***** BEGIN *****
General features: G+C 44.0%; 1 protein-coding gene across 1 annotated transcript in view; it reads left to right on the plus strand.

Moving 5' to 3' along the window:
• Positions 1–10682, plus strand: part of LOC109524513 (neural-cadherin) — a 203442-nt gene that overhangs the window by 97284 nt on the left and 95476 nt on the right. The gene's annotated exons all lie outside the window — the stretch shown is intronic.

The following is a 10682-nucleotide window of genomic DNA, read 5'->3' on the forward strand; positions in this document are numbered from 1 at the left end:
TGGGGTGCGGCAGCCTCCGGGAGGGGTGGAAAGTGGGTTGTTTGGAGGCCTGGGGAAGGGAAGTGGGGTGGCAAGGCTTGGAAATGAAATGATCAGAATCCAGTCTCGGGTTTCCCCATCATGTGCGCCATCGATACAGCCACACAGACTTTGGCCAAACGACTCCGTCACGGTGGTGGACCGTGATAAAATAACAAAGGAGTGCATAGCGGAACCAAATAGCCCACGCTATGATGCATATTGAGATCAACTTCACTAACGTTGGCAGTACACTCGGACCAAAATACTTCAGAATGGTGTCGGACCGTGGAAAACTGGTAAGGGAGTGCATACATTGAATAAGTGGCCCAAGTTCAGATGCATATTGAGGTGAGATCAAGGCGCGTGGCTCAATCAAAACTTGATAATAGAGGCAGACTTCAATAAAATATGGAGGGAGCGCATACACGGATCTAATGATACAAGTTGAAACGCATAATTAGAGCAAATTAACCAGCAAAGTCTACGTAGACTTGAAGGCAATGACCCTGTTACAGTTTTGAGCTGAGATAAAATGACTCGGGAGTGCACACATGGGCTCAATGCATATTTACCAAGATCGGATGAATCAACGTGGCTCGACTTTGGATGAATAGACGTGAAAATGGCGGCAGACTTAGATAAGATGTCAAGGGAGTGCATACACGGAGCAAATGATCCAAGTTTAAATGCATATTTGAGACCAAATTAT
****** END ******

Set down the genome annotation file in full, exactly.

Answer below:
General features: G+C 44.0%; 1 protein-coding gene across 1 annotated transcript in view; it reads left to right on the plus strand.

Moving 5' to 3' along the window:
• Positions 1–10682, plus strand: part of LOC109524513 (neural-cadherin) — a 203442-nt gene that overhangs the window by 97284 nt on the left and 95476 nt on the right. The gene's annotated exons all lie outside the window — the stretch shown is intronic.

The following is a 10682-nucleotide window of genomic DNA, read 5'->3' on the forward strand; positions in this document are numbered from 1 at the left end:
TGGGGTGCGGCAGCCTCCGGGAGGGGTGGAAAGTGGGTTGTTTGGAGGCCTGGGGAAGGGAAGTGGGGTGGCAAGGCTTGGAAATGAAATGATCAGAATCCAGTCTCGGGTTTCCCCATCATGTGCGCCATCGATACAGCCACACAGACTTTGGCCAAACGACTCCGTCACGGTGGTGGACCGTGATAAAATAACAAAGGAGTGCATAGCGGAACCAAATAGCCCACGCTATGATGCATATTGAGATCAACTTCACTAACGTTGGCAGTACACTCGGACCAAAATACTTCAGAATGGTGTCGGACCGTGGAAAACTGGTAAGGGAGTGCATACATTGAATAAGTGGCCCAAGTTCAGATGCATATTGAGGTGAGATCAAGGCGCGTGGCTCAATCAAAACTTGATAATAGAGGCAGACTTCAATAAAATATGGAGGGAGCGCATACACGGATCTAATGATACAAGTTGAAACGCATAATTAGAGCAAATTAACCAGCAAAGTCTACGTAGACTTGAAGGCAATGACCCTGTTACAGTTTTGAGCTGAGATAAAATGACTCGGGAGTGCACACATGGGCTCAATGCATATTTACCAAGATCGGATGAATCAACGTGGCTCGACTTTGGATGAATAGACGTGAAAATGGCGGCAGACTTAGATAAGATGTCAAGGGAGTGCATACACGGAGCAAATGATCCAAGTTTAAATGCATATTTGAGACCAAATTAT